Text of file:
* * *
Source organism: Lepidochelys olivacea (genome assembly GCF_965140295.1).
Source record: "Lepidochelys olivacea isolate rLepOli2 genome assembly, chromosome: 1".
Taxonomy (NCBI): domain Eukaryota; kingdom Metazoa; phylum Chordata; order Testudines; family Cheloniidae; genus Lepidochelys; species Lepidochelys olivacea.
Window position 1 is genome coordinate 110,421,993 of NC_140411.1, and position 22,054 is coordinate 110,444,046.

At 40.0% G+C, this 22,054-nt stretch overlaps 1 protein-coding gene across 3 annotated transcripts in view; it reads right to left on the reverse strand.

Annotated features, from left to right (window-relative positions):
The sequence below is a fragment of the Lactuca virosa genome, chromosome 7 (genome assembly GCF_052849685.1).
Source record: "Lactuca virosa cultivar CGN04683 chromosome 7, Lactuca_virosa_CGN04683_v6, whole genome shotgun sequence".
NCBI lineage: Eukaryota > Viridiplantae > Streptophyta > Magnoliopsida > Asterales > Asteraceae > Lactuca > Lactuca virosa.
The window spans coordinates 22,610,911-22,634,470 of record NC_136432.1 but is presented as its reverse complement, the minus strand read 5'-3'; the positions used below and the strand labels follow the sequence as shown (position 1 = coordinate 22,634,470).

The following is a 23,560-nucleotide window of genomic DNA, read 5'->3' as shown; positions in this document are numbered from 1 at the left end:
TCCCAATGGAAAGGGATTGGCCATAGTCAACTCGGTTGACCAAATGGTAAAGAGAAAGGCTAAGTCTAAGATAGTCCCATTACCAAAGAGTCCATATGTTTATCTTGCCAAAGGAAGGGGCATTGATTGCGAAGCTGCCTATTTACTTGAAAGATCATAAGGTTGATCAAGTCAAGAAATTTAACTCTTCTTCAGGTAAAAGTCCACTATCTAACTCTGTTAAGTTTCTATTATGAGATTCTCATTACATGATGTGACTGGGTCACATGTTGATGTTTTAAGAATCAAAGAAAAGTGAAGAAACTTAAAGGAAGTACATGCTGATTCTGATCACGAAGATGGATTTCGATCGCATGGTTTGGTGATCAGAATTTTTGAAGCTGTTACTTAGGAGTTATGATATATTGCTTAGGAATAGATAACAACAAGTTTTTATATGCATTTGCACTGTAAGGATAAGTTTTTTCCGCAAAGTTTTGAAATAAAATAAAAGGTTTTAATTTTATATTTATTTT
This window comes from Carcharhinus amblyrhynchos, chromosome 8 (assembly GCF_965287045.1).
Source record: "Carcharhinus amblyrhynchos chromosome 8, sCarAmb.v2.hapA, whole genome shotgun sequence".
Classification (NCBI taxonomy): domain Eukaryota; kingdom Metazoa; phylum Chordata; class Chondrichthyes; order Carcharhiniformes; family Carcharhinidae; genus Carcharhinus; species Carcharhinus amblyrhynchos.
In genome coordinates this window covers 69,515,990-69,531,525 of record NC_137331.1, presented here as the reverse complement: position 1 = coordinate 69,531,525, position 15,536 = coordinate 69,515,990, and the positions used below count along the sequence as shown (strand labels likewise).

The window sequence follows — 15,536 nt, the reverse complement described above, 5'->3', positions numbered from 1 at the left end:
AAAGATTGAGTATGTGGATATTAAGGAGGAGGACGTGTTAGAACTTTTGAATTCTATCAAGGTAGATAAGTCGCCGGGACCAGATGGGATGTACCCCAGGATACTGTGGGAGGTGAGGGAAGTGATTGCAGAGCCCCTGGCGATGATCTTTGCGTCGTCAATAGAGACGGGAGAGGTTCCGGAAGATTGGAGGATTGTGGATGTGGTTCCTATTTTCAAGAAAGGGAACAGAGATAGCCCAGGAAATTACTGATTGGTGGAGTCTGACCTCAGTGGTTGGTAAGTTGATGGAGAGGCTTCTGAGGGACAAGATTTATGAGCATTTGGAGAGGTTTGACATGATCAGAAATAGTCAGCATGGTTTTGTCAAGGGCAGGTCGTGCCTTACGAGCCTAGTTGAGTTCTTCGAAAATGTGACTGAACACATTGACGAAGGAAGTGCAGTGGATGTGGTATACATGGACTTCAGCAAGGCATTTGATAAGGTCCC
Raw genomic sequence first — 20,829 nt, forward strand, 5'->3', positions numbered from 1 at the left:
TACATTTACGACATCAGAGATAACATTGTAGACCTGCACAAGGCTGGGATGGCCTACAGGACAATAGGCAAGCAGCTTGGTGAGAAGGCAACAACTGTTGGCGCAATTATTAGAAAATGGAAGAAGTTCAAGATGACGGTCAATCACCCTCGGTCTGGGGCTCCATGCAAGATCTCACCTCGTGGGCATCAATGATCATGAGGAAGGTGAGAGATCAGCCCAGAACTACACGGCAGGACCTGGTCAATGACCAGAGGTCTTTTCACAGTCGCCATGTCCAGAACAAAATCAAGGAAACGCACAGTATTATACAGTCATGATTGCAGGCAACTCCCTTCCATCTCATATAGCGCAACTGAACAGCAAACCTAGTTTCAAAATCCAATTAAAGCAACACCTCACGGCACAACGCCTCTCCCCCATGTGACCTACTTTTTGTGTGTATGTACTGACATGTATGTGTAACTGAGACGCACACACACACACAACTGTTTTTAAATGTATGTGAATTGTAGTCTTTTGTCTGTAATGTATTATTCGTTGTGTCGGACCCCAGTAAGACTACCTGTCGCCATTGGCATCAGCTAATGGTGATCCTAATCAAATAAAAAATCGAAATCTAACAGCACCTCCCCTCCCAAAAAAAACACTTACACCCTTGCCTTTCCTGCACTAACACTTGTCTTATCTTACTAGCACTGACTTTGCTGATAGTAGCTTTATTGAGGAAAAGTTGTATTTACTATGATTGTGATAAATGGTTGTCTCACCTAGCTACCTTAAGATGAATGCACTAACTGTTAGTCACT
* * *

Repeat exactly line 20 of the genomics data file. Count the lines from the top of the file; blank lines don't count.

TACATTTACGACATCAGAGATAACATTGTAGACCTGCACAAGGCTGGGATGGCCTACAGGACAATAGGCAAGCAGCTTGGTGAGAAGGCAACAACTGTTGGCGCAATTATTAGAAAATGGAAGAAGTTCAAGATGACGGTCAATCACCCTCGGTCTGGGGCTCCATGCAAGATCTCACCTCGTGGGCATCAATGATCATGAGGAAGGTGAGAGATCAGCCCAGAACTACACGGCAGGACCTGGTCAATGACCAGAGGTCTTTTCACAGTCGCCATGTCCAGAACAAAATCAAGGAAACGCACAGTATTATACAGTCATGATTGCAGGCAACTCCCTTCCATCTCATATAGCGCAACTGAACAGCAAACCTAGTTTCAAAATCCAATTAAAGCAACACCTCACGGCACAACGCCTCTCCCCCATGTGACCTACTTTTTGTGTGTATGTACTGACATGTATGTGTAACTGAGACGCACACACACACACAACTGTTTTTAAATGTATGTGAATTGTAGTCTTTTGTCTGTAATGTATTATTCGTTGTGTCGGACCCCAGTAAGACTACCTGTCGCCATTGGCATCAGCTAATGGTGATCCTAATCAAATAAAAAATCGAAATCTAACAGCACCTCCCCTCCCAAAAAAAACACTTACACCCTTGCCTTTCCTGCACTAACACTTGTCTTATCTTACTAGCACTGACTTTGCTGATAGTAGCTTTATTGAGGAAAAGTTGTATTTACTATGATTGTGATAAATGGTTGTCTCACCTAGCTACCTTAAGATGAATGCACTAACTGTTAGTCACT